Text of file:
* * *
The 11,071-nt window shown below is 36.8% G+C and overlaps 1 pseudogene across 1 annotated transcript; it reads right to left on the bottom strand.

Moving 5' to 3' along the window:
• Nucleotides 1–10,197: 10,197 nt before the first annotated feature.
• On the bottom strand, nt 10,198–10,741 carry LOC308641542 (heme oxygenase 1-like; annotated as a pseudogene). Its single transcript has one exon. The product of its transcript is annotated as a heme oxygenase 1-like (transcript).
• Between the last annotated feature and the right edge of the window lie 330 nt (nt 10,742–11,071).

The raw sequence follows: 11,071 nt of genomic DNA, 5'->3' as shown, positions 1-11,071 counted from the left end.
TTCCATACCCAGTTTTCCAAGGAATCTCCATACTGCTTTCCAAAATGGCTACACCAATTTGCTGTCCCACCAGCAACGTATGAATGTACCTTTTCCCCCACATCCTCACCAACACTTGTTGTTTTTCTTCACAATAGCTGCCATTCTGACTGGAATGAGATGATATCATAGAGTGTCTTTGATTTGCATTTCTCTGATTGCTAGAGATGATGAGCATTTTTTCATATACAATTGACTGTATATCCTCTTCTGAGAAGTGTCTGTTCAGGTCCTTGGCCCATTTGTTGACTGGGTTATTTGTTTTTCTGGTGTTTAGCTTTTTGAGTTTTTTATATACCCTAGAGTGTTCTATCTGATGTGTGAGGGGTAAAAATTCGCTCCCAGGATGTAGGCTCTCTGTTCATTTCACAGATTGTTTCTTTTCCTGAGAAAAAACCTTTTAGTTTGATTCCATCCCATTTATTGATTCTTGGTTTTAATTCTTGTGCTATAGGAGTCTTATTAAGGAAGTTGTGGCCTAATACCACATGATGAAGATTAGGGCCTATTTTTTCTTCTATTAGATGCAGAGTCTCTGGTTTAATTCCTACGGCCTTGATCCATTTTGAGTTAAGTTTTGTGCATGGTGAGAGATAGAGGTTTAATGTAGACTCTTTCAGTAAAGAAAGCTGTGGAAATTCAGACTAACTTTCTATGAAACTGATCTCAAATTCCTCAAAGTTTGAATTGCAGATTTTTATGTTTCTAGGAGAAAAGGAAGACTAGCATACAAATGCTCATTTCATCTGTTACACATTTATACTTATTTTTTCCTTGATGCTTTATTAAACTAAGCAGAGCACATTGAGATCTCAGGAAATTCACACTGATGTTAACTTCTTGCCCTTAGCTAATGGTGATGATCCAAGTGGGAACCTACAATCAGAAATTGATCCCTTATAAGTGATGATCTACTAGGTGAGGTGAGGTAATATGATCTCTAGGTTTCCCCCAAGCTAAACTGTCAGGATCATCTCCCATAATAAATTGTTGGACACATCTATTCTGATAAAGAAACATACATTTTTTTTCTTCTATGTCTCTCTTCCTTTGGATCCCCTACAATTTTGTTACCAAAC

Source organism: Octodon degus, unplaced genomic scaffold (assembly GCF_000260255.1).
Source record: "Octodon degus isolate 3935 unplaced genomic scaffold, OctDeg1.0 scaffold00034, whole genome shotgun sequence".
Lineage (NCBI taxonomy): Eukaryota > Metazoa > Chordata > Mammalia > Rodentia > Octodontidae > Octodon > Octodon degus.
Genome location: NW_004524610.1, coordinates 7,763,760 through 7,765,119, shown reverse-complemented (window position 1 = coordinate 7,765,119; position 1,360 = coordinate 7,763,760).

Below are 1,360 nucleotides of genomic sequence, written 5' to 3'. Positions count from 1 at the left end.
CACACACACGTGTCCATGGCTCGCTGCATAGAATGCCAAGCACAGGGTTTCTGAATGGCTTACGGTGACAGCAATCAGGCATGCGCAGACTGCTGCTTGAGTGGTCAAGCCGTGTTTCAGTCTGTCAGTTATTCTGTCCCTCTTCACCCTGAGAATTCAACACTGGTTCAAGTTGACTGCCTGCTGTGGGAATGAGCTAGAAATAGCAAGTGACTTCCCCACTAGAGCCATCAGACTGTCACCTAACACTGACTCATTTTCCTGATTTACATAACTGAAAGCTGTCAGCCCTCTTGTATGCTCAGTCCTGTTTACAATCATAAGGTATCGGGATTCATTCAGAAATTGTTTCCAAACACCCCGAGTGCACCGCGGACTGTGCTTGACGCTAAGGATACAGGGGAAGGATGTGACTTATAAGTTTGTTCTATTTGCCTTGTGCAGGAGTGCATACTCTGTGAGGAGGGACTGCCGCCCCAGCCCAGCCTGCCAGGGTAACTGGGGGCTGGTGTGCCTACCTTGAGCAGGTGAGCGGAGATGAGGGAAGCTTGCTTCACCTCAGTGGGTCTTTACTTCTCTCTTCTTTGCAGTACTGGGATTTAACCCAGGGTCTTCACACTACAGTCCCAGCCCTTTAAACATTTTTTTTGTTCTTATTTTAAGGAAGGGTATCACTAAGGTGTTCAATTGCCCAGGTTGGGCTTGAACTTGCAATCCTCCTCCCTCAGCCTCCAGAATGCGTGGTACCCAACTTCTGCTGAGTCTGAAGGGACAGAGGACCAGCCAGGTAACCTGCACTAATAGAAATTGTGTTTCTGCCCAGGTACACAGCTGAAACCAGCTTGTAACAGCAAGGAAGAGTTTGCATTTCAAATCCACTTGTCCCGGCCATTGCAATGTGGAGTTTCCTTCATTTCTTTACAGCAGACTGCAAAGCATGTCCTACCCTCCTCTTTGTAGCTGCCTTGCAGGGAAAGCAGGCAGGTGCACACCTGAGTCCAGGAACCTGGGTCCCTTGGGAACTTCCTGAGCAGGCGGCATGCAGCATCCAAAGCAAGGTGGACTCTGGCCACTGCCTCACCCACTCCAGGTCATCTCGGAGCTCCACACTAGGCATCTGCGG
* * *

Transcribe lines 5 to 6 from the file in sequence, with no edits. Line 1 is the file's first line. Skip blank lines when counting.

• Between the last annotated feature and the right edge of the window lie 330 nt (nt 10,742–11,071).

The raw sequence follows: 11,071 nt of genomic DNA, 5'->3' as shown, positions 1-11,071 counted from the left end.